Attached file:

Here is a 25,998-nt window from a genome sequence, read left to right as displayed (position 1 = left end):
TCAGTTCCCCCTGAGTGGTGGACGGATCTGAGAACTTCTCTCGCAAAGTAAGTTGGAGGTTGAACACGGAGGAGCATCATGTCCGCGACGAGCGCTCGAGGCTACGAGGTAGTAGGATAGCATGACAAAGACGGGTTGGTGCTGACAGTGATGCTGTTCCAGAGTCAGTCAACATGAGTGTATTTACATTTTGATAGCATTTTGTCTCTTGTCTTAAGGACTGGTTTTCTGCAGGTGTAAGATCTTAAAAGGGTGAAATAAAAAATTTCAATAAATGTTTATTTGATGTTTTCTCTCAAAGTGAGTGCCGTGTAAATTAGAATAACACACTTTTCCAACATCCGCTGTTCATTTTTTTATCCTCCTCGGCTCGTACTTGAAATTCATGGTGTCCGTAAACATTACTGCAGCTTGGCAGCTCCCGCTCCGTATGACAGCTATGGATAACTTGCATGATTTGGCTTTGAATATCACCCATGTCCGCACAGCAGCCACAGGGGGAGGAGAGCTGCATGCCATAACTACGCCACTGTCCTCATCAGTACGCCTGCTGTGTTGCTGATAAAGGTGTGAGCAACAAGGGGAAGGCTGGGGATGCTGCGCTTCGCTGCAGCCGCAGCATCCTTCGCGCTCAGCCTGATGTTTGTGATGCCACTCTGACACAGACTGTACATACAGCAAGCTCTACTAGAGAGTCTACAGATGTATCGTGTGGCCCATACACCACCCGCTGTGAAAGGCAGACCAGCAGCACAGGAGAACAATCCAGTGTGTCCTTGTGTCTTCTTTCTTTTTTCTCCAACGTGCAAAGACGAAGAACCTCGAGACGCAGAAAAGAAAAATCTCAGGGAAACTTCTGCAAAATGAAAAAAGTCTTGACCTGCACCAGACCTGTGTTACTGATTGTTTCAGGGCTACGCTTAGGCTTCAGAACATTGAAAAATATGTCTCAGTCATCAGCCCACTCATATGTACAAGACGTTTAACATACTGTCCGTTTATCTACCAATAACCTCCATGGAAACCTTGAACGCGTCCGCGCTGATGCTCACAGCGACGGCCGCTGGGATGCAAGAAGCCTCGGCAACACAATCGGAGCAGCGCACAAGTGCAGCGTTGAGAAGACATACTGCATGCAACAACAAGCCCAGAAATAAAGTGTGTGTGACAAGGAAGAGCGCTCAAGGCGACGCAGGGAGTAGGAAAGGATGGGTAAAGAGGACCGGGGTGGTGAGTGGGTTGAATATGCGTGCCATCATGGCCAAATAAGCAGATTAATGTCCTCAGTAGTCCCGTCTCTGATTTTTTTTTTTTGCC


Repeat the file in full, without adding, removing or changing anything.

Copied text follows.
Here is a 25,998-nt window from a genome sequence, read left to right as displayed (position 1 = left end):
TCAGTTCCCCCTGAGTGGTGGACGGATCTGAGAACTTCTCTCGCAAAGTAAGTTGGAGGTTGAACACGGAGGAGCATCATGTCCGCGACGAGCGCTCGAGGCTACGAGGTAGTAGGATAGCATGACAAAGACGGGTTGGTGCTGACAGTGATGCTGTTCCAGAGTCAGTCAACATGAGTGTATTTACATTTTGATAGCATTTTGTCTCTTGTCTTAAGGACTGGTTTTCTGCAGGTGTAAGATCTTAAAAGGGTGAAATAAAAAATTTCAATAAATGTTTATTTGATGTTTTCTCTCAAAGTGAGTGCCGTGTAAATTAGAATAACACACTTTTCCAACATCCGCTGTTCATTTTTTTATCCTCCTCGGCTCGTACTTGAAATTCATGGTGTCCGTAAACATTACTGCAGCTTGGCAGCTCCCGCTCCGTATGACAGCTATGGATAACTTGCATGATTTGGCTTTGAATATCACCCATGTCCGCACAGCAGCCACAGGGGGAGGAGAGCTGCATGCCATAACTACGCCACTGTCCTCATCAGTACGCCTGCTGTGTTGCTGATAAAGGTGTGAGCAACAAGGGGAAGGCTGGGGATGCTGCGCTTCGCTGCAGCCGCAGCATCCTTCGCGCTCAGCCTGATGTTTGTGATGCCACTCTGACACAGACTGTACATACAGCAAGCTCTACTAGAGAGTCTACAGATGTATCGTGTGGCCCATACACCACCCGCTGTGAAAGGCAGACCAGCAGCACAGGAGAACAATCCAGTGTGTCCTTGTGTCTTCTTTCTTTTTTCTCCAACGTGCAAAGACGAAGAACCTCGAGACGCAGAAAAGAAAAATCTCAGGGAAACTTCTGCAAAATGAAAAAAGTCTTGACCTGCACCAGACCTGTGTTACTGATTGTTTCAGGGCTACGCTTAGGCTTCAGAACATTGAAAAATATGTCTCAGTCATCAGCCCACTCATATGTACAAGACGTTTAACATACTGTCCGTTTATCTACCAATAACCTCCATGGAAACCTTGAACGCGTCCGCGCTGATGCTCACAGCGACGGCCGCTGGGATGCAAGAAGCCTCGGCAACACAATCGGAGCAGCGCACAAGTGCAGCGTTGAGAAGACATACTGCATGCAACAACAAGCCCAGAAATAAAGTGTGTGTGACAAGGAAGAGCGCTCAAGGCGACGCAGGGAGTAGGAAAGGATGGGTAAAGAGGACCGGGGTGGTGAGTGGGTTGAATATGCGTGCCATCATGGCCAAATAAGCAGATTAATGTCCTCAGTAGTCCCGTCTCTGATTTTTTTTTTTTGCC